The annual tax return is a confusing topic for many HOAs and condominium associations. State and federal statutes require all associations to file tax returns every year. But that doesn’t mean that all do and that creates a risky situation for any association that doesn’t file. Let’s take a look at the rules, risks, and possible penalties for filing or not filing a timely and accurate tax return for your HOA or condominium association.
A common misconception for some HOA and condominium associations is that since they are “not for profit” corporations, they have no need to file any tax return. However, that is not the case. All corporations have to file state and federal tax returns even if they are “not for profit”. They can file it themselves or they can hire an outside expert to handle the task. Failure to file either state or federal can lead to fines and penalties. Depending on what types of income is overlooked or improperly reported those fines and penalties can be significant. In worst-case scenarios, the association could lose or have its status as a corporation suspended, create havoc, and lose the ability to function as a corporation.
Another common misconception is what qualifies as taxable income for an HOA or condominium association. Most associations are only taxed on non-member income – interest, leasing of clubhouse amenities, anything that isn’t basic common fees, and assessments can be subject to tax. Additionally, deductions against these income items may qualify the association to not have to pay tax or reduce the amount of tax burden. Regardless, even the smallest of associations does have to file a tax return, even if that tax return shows $0 in taxable income. Even less common unincorporated associations have to file a federal tax return.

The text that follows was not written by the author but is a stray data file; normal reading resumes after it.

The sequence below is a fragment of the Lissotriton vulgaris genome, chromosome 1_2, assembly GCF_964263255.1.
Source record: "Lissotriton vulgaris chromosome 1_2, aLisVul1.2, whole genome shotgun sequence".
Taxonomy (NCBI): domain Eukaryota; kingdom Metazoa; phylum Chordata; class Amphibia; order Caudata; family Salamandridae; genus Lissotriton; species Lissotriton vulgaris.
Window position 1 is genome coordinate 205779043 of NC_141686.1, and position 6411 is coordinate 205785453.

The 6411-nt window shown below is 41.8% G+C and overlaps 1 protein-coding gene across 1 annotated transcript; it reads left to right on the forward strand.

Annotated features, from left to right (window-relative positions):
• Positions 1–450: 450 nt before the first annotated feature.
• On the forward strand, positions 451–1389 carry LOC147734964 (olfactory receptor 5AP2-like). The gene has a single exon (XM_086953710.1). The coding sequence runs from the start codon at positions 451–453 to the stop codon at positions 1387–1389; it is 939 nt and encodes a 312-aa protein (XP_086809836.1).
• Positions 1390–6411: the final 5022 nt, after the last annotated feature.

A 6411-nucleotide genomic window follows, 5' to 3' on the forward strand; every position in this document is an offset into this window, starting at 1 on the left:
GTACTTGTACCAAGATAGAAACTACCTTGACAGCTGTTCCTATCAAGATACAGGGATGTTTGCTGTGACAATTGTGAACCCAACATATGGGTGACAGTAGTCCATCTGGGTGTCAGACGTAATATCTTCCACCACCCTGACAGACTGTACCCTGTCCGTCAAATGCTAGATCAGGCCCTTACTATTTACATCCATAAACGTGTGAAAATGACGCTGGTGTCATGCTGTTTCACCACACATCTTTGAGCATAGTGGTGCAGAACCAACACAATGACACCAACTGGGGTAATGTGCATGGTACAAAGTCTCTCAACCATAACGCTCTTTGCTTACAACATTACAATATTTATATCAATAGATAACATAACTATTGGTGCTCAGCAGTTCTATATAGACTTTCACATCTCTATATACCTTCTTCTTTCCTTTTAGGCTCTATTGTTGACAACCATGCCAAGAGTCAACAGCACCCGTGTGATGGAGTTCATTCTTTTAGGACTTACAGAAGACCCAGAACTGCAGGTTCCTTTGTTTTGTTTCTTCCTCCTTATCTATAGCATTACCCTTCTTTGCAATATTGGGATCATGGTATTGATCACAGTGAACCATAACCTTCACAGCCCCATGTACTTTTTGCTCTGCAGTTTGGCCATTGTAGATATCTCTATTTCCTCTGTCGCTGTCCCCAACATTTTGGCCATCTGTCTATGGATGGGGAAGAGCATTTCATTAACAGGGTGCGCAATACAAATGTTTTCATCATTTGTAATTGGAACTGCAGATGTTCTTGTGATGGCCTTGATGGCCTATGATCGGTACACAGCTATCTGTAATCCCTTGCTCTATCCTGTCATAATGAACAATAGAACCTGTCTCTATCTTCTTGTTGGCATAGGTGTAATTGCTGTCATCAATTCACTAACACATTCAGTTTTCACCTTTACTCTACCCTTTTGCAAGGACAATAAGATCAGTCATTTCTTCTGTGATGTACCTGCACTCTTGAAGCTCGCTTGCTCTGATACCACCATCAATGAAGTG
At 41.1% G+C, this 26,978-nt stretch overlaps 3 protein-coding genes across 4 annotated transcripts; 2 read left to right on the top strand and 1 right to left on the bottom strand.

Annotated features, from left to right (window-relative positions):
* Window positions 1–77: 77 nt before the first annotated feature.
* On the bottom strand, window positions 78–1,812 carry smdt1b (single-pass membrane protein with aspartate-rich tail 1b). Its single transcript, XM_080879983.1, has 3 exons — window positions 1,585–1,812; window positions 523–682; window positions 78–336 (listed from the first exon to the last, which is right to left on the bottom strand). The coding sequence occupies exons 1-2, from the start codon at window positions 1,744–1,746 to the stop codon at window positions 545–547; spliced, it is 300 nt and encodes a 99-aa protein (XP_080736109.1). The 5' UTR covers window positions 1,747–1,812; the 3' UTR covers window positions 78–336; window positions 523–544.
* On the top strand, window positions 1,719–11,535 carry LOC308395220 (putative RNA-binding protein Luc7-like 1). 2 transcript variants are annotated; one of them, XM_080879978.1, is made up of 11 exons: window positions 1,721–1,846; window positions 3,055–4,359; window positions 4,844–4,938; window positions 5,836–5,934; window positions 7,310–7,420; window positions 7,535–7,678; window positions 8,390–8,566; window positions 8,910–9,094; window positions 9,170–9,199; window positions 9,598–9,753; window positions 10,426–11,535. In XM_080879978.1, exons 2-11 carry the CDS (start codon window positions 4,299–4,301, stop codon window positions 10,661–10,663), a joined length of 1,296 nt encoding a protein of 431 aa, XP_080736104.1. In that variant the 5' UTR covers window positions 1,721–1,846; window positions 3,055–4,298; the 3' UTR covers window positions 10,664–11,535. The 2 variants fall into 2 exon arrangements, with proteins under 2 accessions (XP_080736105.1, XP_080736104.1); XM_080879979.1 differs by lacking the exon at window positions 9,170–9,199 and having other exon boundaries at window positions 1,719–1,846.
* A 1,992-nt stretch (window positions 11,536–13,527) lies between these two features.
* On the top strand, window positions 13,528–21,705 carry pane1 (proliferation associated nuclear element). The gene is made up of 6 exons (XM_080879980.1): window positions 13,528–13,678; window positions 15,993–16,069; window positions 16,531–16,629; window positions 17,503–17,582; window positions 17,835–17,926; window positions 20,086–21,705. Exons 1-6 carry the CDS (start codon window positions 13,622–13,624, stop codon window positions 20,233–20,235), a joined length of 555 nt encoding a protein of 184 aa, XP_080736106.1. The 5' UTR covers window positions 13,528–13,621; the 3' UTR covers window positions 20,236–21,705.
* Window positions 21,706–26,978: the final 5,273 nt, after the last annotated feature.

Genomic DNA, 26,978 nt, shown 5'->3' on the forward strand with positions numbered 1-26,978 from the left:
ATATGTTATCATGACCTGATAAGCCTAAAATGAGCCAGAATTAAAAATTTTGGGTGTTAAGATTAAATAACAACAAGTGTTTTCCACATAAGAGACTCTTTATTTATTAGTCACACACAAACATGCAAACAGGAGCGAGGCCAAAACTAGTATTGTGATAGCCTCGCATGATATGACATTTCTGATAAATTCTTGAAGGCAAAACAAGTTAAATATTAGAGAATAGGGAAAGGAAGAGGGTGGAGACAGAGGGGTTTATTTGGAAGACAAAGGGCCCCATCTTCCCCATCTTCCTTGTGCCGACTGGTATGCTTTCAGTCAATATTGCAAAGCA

Depending on what your fiscal year-end is, your tax return is due three and one-half months after your fiscal year-end. Many Associations were set up using a calendar year-end so the traditional April 15th date is common. That will vary for associations that use other year-end dates but it will always be three and one-half months from the fiscal year-end date. For most associations, taxes are filed using IRS Form 1120H. You can find a copy on the IRS website at https://www.irs.gov/forms-pubs/about-form-1120-h.
What about state tax returns? Do you need to file a state tax return as well? South Dakota and Wyoming do not levy a corporate income or gross receipts tax. Nevada, Ohio, Texas, and Washington impose a gross receipts tax instead of a corporate income tax meaning you still need to file with the state every year. All other states require you to file as that is how the states keep track of corporate income taxes owed. The general rule of thumb is that any state that has an income tax or a gross receipts tax will require an HOA or condominium association to submit a state filing.
Outsourcing your tax return is a common policy for HOAs and condominium associations unless there is expert help on staff or the service is provided by the association’s managing agent. The cost of the return preparation will vary by the size of the return and the number of man-hours needed to complete the return. Just like preparing a personal return, it takes less time the more prepared you are as the return is processed. Using an outsourced HOA and condominium association record and bookkeeping service like Community Financials is one way to make sure your tax return preparer has all of the relevant financial records available to make short work of preparing your HOA or condominium association tax return.
As an additional reference, we highly recommend your take a few minutes and review our excellent “Ask an Expert” video (https://youtu.be/qDgsD0vlBNU), featuring Russell Munz of Community Financials and tax expert Jeremy Newman, CPA, and Owner of Newman Certified Public Accountant, PC.
If you have specific tax questions about your community, your state’s filing requirements or filling out the 1120H we recommend you talk to your association’s tax accountant.